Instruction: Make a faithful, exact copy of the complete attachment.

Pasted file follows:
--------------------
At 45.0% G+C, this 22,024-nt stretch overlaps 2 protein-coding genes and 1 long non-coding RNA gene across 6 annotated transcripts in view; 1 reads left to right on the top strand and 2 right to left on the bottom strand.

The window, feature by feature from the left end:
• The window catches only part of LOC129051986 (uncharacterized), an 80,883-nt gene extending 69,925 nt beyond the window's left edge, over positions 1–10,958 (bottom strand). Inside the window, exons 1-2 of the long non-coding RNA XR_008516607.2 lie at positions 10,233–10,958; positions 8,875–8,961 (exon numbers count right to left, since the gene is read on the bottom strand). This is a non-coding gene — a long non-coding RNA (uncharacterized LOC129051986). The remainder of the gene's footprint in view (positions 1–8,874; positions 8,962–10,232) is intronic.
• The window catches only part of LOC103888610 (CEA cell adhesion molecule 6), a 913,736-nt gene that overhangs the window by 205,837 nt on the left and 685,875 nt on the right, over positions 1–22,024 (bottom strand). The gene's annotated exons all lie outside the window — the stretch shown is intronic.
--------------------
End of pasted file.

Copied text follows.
At 45.0% G+C, this 22,024-nt stretch overlaps 2 protein-coding genes and 1 long non-coding RNA gene across 6 annotated transcripts in view; 1 reads left to right on the top strand and 2 right to left on the bottom strand.

The window, feature by feature from the left end:
• The window catches only part of LOC129051986 (uncharacterized), an 80,883-nt gene extending 69,925 nt beyond the window's left edge, over positions 1–10,958 (bottom strand). Inside the window, exons 1-2 of the long non-coding RNA XR_008516607.2 lie at positions 10,233–10,958; positions 8,875–8,961 (exon numbers count right to left, since the gene is read on the bottom strand). This is a non-coding gene — a long non-coding RNA (uncharacterized LOC129051986). The remainder of the gene's footprint in view (positions 1–8,874; positions 8,962–10,232) is intronic.
• The window catches only part of LOC103888610 (CEA cell adhesion molecule 6), a 913,736-nt gene that overhangs the window by 205,837 nt on the left and 685,875 nt on the right, over positions 1–22,024 (bottom strand). The gene's annotated exons all lie outside the window — the stretch shown is intronic.